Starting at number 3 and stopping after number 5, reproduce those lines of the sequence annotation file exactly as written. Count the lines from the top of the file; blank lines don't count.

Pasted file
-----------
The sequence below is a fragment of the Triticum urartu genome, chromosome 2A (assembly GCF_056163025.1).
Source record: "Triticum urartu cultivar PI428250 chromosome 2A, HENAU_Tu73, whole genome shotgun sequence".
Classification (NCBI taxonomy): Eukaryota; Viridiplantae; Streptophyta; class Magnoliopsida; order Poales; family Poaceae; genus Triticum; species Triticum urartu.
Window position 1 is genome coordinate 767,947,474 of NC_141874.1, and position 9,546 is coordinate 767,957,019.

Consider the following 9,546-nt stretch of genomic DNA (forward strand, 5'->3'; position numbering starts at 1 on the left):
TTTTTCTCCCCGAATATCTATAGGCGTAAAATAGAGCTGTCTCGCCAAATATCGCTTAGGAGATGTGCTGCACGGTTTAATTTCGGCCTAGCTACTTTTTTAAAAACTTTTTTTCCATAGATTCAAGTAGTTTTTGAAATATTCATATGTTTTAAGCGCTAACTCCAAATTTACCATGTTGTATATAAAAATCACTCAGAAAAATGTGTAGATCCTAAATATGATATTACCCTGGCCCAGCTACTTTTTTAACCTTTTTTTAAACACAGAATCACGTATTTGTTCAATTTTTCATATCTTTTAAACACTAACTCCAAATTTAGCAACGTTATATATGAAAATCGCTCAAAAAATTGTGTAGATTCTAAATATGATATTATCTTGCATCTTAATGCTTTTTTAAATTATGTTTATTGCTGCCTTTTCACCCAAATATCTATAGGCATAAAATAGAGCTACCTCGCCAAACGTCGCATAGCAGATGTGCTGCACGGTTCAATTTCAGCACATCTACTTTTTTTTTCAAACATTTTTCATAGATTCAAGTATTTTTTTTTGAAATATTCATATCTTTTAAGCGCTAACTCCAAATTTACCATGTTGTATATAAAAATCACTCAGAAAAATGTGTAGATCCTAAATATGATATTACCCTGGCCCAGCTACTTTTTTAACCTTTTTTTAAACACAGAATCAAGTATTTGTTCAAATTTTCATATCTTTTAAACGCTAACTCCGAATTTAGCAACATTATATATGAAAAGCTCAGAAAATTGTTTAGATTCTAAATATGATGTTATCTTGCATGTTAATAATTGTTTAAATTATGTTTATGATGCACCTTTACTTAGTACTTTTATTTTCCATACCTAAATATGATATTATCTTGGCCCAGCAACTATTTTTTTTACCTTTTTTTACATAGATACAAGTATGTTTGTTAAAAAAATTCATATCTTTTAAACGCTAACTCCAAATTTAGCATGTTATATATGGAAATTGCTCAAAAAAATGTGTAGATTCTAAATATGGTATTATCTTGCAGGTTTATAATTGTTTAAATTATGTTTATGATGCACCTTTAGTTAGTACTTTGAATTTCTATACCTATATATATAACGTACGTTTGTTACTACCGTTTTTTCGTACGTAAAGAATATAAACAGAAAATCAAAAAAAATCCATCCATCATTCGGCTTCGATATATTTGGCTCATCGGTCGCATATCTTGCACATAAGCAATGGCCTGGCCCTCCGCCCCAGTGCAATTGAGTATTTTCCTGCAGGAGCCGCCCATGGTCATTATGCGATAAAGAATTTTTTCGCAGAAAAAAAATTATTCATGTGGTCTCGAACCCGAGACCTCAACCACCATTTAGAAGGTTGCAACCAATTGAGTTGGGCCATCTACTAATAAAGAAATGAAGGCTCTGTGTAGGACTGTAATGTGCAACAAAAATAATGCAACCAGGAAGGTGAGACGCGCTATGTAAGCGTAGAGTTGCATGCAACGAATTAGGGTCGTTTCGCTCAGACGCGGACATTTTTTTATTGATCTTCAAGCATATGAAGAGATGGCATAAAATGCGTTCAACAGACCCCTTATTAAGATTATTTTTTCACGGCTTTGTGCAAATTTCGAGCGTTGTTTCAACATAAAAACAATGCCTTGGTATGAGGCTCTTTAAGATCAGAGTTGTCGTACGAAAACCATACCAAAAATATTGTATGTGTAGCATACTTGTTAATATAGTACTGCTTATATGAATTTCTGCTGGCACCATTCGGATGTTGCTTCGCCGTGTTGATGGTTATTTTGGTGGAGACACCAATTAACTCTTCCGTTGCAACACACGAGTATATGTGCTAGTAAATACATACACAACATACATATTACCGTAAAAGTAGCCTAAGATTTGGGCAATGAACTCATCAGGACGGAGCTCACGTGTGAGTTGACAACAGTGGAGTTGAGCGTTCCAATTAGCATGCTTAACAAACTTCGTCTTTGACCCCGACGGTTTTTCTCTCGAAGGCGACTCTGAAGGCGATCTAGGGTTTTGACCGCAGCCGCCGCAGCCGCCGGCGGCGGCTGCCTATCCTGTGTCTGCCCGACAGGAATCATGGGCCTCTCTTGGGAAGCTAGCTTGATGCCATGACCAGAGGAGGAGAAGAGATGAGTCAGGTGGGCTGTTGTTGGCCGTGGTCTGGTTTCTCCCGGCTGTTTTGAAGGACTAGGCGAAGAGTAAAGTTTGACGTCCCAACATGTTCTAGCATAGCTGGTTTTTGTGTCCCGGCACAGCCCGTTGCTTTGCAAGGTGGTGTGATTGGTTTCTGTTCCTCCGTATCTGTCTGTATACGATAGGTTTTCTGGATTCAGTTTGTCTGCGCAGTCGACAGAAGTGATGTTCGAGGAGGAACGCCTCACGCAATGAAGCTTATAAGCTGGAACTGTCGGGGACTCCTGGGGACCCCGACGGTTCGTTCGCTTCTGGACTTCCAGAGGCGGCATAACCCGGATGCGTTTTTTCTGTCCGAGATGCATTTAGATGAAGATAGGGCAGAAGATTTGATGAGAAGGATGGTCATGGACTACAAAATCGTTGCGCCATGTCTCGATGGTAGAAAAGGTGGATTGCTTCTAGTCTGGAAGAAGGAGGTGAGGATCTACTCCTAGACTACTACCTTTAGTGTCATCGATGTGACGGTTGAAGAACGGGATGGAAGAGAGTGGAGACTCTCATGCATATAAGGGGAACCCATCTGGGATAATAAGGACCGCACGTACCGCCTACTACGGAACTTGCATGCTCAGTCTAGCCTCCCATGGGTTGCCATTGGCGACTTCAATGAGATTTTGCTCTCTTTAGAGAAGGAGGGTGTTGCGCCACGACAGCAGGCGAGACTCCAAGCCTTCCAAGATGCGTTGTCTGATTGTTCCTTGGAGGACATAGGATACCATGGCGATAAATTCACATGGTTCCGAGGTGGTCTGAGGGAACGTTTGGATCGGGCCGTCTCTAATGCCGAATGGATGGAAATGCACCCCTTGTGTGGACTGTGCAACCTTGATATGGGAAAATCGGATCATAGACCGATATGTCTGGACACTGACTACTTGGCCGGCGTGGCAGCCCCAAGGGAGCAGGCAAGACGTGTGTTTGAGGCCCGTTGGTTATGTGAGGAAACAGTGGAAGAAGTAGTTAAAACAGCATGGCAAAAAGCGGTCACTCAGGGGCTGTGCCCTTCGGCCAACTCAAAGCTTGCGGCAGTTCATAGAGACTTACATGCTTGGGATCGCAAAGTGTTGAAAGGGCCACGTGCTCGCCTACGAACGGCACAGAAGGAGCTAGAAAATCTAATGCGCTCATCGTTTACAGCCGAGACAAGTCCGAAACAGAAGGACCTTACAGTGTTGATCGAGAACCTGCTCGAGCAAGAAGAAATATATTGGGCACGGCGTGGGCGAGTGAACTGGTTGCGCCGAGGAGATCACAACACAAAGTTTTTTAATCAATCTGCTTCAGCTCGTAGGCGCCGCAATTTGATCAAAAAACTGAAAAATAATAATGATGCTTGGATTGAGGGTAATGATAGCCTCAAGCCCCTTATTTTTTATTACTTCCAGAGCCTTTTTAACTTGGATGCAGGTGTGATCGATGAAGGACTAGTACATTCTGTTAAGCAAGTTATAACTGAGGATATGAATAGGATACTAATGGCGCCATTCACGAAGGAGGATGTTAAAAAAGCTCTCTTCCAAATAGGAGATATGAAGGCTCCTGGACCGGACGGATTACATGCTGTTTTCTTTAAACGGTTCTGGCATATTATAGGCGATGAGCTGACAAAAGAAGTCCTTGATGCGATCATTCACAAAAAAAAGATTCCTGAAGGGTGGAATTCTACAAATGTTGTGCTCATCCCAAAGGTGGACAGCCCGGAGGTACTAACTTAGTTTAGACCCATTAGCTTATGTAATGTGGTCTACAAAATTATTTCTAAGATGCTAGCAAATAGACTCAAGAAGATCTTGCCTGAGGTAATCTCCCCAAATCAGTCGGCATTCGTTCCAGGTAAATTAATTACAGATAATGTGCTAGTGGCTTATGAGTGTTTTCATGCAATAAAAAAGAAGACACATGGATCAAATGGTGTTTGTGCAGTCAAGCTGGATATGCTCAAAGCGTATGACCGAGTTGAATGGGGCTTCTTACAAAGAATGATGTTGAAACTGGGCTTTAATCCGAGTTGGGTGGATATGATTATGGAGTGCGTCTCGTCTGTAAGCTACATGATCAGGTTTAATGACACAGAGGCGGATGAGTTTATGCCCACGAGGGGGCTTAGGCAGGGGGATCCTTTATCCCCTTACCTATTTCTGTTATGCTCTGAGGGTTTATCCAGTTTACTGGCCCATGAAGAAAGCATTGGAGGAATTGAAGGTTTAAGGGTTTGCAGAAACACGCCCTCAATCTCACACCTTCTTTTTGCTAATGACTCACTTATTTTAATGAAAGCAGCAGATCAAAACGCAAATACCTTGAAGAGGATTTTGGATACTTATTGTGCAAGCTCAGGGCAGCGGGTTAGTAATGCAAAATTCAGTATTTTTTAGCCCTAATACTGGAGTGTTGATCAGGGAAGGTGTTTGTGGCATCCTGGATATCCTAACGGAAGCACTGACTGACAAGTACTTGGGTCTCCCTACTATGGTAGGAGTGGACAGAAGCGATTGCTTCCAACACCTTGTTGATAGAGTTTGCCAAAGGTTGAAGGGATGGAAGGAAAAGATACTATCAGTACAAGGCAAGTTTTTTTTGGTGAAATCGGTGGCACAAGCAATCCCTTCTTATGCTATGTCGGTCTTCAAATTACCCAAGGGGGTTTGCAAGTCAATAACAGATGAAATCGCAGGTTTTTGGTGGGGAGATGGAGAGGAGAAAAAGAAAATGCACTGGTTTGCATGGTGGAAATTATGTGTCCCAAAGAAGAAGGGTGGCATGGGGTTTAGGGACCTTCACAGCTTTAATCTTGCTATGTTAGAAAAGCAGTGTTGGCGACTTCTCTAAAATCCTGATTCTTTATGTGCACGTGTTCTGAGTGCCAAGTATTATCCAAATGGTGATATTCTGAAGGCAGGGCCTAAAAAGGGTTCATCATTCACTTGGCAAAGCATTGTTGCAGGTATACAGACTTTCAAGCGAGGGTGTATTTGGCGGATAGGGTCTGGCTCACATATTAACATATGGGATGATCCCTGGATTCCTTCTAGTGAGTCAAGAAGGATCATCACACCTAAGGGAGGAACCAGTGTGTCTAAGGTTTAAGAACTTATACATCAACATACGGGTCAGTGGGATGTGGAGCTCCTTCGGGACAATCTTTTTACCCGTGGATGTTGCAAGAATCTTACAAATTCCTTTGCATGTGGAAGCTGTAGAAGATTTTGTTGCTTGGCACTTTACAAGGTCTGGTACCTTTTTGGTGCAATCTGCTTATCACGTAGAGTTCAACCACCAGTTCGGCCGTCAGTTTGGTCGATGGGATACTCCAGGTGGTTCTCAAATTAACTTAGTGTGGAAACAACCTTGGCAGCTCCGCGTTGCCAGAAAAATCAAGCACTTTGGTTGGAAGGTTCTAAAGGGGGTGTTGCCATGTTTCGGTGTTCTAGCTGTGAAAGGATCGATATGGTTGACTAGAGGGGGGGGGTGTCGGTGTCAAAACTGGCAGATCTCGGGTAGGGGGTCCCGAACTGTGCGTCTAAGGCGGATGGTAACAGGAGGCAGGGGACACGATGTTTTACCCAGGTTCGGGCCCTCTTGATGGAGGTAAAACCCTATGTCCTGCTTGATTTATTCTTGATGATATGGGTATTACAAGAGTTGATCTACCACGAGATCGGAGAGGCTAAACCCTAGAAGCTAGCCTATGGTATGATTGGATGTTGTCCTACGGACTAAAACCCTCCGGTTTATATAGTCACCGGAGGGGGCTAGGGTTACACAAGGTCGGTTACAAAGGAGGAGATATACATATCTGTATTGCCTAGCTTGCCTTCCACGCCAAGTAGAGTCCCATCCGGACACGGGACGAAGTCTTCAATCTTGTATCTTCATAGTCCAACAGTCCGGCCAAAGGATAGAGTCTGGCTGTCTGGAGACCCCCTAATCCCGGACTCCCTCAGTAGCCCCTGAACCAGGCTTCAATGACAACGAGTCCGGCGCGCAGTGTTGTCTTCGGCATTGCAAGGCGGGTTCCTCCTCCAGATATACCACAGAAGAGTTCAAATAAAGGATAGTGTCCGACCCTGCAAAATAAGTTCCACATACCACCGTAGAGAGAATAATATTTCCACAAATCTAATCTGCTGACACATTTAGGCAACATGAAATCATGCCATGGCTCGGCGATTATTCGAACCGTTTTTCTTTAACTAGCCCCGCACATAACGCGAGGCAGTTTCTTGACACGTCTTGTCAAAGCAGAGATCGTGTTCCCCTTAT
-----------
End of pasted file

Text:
Classification (NCBI taxonomy): Eukaryota; Viridiplantae; Streptophyta; class Magnoliopsida; order Poales; family Poaceae; genus Triticum; species Triticum urartu.
Window position 1 is genome coordinate 767,947,474 of NC_141874.1, and position 9,546 is coordinate 767,957,019.

Consider the following 9,546-nt stretch of genomic DNA (forward strand, 5'->3'; position numbering starts at 1 on the left):